To tread the shaking trestle, step by step.

 I will see the other side.

– May 8, 2020

 

June 4, 2020

                                                                                                                            Image:Mei Li Yingst

Artist Statement To Go With Kitty O’Meara’s ‘And the People Stayed Home’ Poem
Mei Li Yingst (Age 13)

This is a pen and ink drawing on white paper. It has a lot of photo editing to make the black darker and white lighter, because I used 4 different pens. Each window has a different part of the poem, with the poem written on a banner in the middle. I sketched it out on the computer, and then drew on paper. The whole picture has a lot of contrast, yet simplicity from the limited color palette (grayscale). When I read the poem, the line (what I wrote on the banner) stood out to me. I loved how so much was happening at the same time, but they were still. I found it really poetic. All the people in the picture are pretty close together, only a building away, connected with the banner. Everyone is doing something different, but they are still connected, and in a way, together.

Note: You can read the poem from which Mei Li drew inspiration here: https://www.ttbook.org/interview/viral-poem-virus-time

May 27, 2020

Image:Barbara Ryther

Compline has Become My Solace
Barbara Kautz

Fifty years ago I was a 2LT in the Army Nurse Corps, assigned to a neuro-surgical ICU in Vietnam, working 12-hour shifts, six days a week in a windowless Quonset hut. Our ICU was considered the worst place to work in the hospital, our death rate higher than that of the ER. Our reputation set us apart. No one wanted to visit Ward 5 just to say “hi.”

The nature of a Quonset, combined with our reputation, created a sense of isolation. We learned to depend on each other because, inside the curved metal walls of Ward 5, we were all we had. At the end of the day friendship of five fellow nurses sustained me. Often, we could be found sitting in someone’s room, writing sanitized letters home, making light of our lives so our mothers would not worry too much about us.

So, I can easily envision the strain medical teams, in gowns, gloves, and N-95 masks endure, caring for COVID-19 patients, even though they may not be physically isolated after work in quite the same way we were.

With the passage of time and then retirement my contact with other women of my generation has shrunk. Outside the women in my church family, only one person lives close by. Once we worked side by side helping babies into the world, our gloved hands touching as we kneaded a mother’s abdomen so her normal post birth bleeding would not become a hemorrhage.  Now my friend is isolating, too.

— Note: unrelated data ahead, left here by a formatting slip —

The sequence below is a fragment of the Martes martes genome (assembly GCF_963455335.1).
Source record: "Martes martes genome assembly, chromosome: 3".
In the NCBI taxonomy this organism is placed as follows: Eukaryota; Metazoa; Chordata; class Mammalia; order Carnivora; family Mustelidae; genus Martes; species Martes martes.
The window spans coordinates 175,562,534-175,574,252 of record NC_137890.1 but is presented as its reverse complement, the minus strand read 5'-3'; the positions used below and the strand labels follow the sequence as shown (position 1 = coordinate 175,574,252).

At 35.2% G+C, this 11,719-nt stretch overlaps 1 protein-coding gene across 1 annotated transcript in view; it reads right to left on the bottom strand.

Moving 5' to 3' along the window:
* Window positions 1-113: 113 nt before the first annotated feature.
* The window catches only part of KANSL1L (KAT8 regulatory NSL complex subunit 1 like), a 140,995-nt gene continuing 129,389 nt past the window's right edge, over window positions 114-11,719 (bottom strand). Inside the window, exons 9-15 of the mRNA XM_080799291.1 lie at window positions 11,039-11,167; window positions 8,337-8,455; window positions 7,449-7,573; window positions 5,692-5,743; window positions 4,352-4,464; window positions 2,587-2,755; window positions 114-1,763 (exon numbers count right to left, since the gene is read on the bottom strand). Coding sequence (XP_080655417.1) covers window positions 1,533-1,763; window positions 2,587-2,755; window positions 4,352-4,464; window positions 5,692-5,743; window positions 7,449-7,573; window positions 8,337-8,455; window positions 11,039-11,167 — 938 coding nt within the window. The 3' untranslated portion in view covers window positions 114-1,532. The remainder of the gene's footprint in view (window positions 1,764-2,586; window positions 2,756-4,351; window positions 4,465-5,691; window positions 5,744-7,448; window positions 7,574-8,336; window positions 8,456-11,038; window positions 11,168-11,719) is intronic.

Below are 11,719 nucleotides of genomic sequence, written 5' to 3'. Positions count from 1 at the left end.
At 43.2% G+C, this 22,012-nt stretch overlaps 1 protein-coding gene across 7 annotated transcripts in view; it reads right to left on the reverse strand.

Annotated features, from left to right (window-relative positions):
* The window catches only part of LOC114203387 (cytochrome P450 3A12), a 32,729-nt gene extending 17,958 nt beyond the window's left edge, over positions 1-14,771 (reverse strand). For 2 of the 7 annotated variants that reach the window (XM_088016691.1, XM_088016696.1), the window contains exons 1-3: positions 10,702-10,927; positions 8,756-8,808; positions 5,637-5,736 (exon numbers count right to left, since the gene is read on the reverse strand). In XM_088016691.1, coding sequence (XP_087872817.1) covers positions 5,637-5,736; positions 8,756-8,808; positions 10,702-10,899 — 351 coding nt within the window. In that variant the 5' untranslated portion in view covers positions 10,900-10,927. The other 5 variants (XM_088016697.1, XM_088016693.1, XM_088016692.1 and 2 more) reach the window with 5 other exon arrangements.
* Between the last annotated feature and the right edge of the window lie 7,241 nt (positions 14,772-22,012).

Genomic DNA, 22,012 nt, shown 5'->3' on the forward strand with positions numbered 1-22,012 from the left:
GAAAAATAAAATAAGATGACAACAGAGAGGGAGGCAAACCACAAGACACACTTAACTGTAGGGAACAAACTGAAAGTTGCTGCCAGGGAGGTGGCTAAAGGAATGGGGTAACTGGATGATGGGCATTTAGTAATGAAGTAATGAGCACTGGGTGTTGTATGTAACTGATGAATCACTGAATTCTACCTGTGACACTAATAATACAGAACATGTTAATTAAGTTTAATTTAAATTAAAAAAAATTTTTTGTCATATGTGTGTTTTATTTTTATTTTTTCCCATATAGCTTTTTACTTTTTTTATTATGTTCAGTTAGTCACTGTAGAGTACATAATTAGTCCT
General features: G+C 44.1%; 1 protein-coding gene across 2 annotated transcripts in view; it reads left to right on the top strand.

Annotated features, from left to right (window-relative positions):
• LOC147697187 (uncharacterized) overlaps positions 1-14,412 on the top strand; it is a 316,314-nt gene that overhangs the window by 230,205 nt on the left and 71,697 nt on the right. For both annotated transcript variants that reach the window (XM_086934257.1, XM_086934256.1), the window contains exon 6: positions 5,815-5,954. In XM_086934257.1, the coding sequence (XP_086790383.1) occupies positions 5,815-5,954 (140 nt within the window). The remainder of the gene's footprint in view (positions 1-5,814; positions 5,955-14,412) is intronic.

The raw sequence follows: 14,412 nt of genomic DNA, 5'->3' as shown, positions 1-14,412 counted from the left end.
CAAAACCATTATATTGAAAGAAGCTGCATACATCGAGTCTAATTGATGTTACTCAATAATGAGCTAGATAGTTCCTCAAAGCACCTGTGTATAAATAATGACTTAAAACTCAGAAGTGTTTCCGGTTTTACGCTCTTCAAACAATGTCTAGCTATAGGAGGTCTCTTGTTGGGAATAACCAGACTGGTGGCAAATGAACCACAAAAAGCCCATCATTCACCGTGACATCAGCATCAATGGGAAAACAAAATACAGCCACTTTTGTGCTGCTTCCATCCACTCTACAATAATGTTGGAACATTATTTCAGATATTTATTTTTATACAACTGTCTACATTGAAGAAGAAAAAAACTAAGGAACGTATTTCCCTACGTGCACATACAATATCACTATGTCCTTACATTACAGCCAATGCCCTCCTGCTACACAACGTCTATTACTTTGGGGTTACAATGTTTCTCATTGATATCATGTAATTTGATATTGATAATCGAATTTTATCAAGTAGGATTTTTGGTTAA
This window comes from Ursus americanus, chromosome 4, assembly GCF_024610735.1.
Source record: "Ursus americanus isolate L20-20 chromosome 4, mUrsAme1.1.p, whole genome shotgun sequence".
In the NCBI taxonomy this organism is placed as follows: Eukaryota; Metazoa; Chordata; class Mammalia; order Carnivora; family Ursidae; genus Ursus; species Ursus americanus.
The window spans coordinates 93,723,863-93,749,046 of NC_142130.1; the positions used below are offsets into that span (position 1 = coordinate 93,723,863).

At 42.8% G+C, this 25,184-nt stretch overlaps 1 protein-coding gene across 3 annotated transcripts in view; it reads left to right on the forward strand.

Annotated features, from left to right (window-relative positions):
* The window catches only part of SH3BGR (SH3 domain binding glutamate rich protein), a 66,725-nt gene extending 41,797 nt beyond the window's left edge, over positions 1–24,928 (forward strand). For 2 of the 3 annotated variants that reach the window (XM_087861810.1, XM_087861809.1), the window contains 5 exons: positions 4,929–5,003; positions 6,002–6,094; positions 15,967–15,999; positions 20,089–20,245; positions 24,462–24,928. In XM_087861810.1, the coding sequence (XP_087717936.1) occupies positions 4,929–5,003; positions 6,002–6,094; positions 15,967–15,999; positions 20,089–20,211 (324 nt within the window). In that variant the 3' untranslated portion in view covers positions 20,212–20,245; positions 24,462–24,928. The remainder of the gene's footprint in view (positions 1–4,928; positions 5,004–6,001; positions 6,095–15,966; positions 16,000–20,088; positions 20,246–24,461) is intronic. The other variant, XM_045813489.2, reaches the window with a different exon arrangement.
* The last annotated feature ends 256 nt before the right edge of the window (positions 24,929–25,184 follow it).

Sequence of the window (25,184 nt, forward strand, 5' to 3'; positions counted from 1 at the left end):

How could I find fellowship in this difficult yet oddly familiar situation, reminding me so much of my life in Vietnam?

The answer came in late March when Ryan invited the congregation to join him at Compline—via Zoom–every night at 8:30 PM. Now, as the moments tick toward 8:30,  I stop whatever I’m doing, sign-on to the St George’s Zoom meeting page, then greet people as each of us join—from our homes. Always, Ryan and Sudie encourage us to breathe deeply, let go of the day’s troubles, and share our concerns. And then use the words of Compline to release those concerns to God—and pray. Sometimes we laugh, sometimes we are close to tears, but for those 20 minutes I find joy, and gratitude that I am not alone.

 

May 20, 2020

Image:Nina Bisognani

The Rocky Beach
Sudie Blanchard

When first birthed
From its mother rock
Each stone was sharp, jagged, unbending.

Now, eons of storms and pounding surf
Have rounded the edges,
Smoothed the surfaces.

Each stone different.
Some black, others white—
Speckled ones abound.

Many flat, more round—
Mica glitters from granite globes.
None shaped like its neighbor.

All together make the rocky beach—
A rough-hewn edge to the sea
Sparkled by the sun.

May one stone chosen from many
Be a reminder that we are each like this—
Born of the same Source.

Each is unique,
Each is being worn smooth
By the storms of life.

Together, with our various shapes,
Sizes, colors—and our various gifts—
We return beauty to God’s world.

 

May 13, 2020

Image:Barbara Ryther

Easter
Kathryn Yingst

I remember when my daughter was younger, she had asked what Easter was about. I gave her the historical context; I shared our Christian belief in the Resurrection. But I also tried to convey a deeper sense of the symbolism. “It’s about new life,” I told her. “…about love, and hope.”

To me, Easter is like buds pushing their way into the world on dormant limbs. It’s like holding a single determined flicker of fire on a moonless night. It is the whisper of the Universe when the sorrow of one more headline feels enough to crush me, saying, “And yet…”

And yet, today I awoke to spring daylight, feeling rekindled.

And yet, I held my lover’s hand. I spoke to a cherished friend. I sipped a cup of lavender tea.

And yet, on my evening walk, the cry of the loon echoed between the blue grey shores of the harbor, painting me into the watercolor of sunset.

And yet, I heard my child’s gentle breath as she slept tucked beneath my arm.

The hard parts of life sometimes soften; sometimes they are unwilling.

Easter is breath to my fainting heart. It is the Universe reminding us of everyday miracles–resurrecting me from the tomb of despair with the astonishing hope-promise: “And yet…”

I have learned to listen for her whisper. Her voice is breezy soft like a lily field; so intensely beautiful that I find myself leaning towards it. This, I’ve discovered, is exactly the needed leverage for rolling away stones.

– March 27, 2016